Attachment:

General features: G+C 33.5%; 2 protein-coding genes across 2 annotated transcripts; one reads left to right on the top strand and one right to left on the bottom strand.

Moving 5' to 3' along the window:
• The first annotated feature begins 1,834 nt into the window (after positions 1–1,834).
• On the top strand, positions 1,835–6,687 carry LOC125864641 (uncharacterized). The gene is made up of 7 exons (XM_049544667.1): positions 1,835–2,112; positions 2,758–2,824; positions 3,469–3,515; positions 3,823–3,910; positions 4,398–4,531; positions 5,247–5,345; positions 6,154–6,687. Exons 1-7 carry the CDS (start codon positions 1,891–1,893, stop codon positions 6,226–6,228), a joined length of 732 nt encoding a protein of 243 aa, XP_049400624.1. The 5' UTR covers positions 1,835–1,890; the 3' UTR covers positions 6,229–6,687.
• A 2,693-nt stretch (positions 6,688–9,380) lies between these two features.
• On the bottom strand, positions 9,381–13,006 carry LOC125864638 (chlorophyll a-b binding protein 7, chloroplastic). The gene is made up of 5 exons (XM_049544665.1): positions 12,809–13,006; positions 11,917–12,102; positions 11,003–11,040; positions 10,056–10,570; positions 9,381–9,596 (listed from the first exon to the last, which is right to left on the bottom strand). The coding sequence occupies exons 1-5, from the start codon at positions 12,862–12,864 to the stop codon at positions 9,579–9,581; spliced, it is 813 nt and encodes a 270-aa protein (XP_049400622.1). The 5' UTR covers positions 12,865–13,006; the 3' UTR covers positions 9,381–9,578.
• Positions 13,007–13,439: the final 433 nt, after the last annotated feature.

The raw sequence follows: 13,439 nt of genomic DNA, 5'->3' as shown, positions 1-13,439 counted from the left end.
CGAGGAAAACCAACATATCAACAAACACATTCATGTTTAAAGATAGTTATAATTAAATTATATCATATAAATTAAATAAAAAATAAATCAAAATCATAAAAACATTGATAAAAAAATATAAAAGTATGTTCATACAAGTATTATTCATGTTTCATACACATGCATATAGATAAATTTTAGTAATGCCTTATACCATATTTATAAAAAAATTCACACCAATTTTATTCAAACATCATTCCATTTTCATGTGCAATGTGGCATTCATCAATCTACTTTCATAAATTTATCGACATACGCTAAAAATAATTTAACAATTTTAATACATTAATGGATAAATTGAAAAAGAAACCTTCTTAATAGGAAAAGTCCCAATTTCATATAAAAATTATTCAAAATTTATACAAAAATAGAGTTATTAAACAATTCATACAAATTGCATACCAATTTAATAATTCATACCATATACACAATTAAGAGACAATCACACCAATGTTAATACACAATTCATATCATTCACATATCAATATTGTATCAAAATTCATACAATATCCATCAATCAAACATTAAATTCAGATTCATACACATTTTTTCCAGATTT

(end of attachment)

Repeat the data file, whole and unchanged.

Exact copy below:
General features: G+C 33.5%; 2 protein-coding genes across 2 annotated transcripts; one reads left to right on the top strand and one right to left on the bottom strand.

Moving 5' to 3' along the window:
• The first annotated feature begins 1,834 nt into the window (after positions 1–1,834).
• On the top strand, positions 1,835–6,687 carry LOC125864641 (uncharacterized). The gene is made up of 7 exons (XM_049544667.1): positions 1,835–2,112; positions 2,758–2,824; positions 3,469–3,515; positions 3,823–3,910; positions 4,398–4,531; positions 5,247–5,345; positions 6,154–6,687. Exons 1-7 carry the CDS (start codon positions 1,891–1,893, stop codon positions 6,226–6,228), a joined length of 732 nt encoding a protein of 243 aa, XP_049400624.1. The 5' UTR covers positions 1,835–1,890; the 3' UTR covers positions 6,229–6,687.
• A 2,693-nt stretch (positions 6,688–9,380) lies between these two features.
• On the bottom strand, positions 9,381–13,006 carry LOC125864638 (chlorophyll a-b binding protein 7, chloroplastic). The gene is made up of 5 exons (XM_049544665.1): positions 12,809–13,006; positions 11,917–12,102; positions 11,003–11,040; positions 10,056–10,570; positions 9,381–9,596 (listed from the first exon to the last, which is right to left on the bottom strand). The coding sequence occupies exons 1-5, from the start codon at positions 12,862–12,864 to the stop codon at positions 9,579–9,581; spliced, it is 813 nt and encodes a 270-aa protein (XP_049400622.1). The 5' UTR covers positions 12,865–13,006; the 3' UTR covers positions 9,381–9,578.
• Positions 13,007–13,439: the final 433 nt, after the last annotated feature.

The raw sequence follows: 13,439 nt of genomic DNA, 5'->3' as shown, positions 1-13,439 counted from the left end.
CGAGGAAAACCAACATATCAACAAACACATTCATGTTTAAAGATAGTTATAATTAAATTATATCATATAAATTAAATAAAAAATAAATCAAAATCATAAAAACATTGATAAAAAAATATAAAAGTATGTTCATACAAGTATTATTCATGTTTCATACACATGCATATAGATAAATTTTAGTAATGCCTTATACCATATTTATAAAAAAATTCACACCAATTTTATTCAAACATCATTCCATTTTCATGTGCAATGTGGCATTCATCAATCTACTTTCATAAATTTATCGACATACGCTAAAAATAATTTAACAATTTTAATACATTAATGGATAAATTGAAAAAGAAACCTTCTTAATAGGAAAAGTCCCAATTTCATATAAAAATTATTCAAAATTTATACAAAAATAGAGTTATTAAACAATTCATACAAATTGCATACCAATTTAATAATTCATACCATATACACAATTAAGAGACAATCACACCAATGTTAATACACAATTCATATCATTCACATATCAATATTGTATCAAAATTCATACAATATCCATCAATCAAACATTAAATTCAGATTCATACACATTTTTTCCAGATTT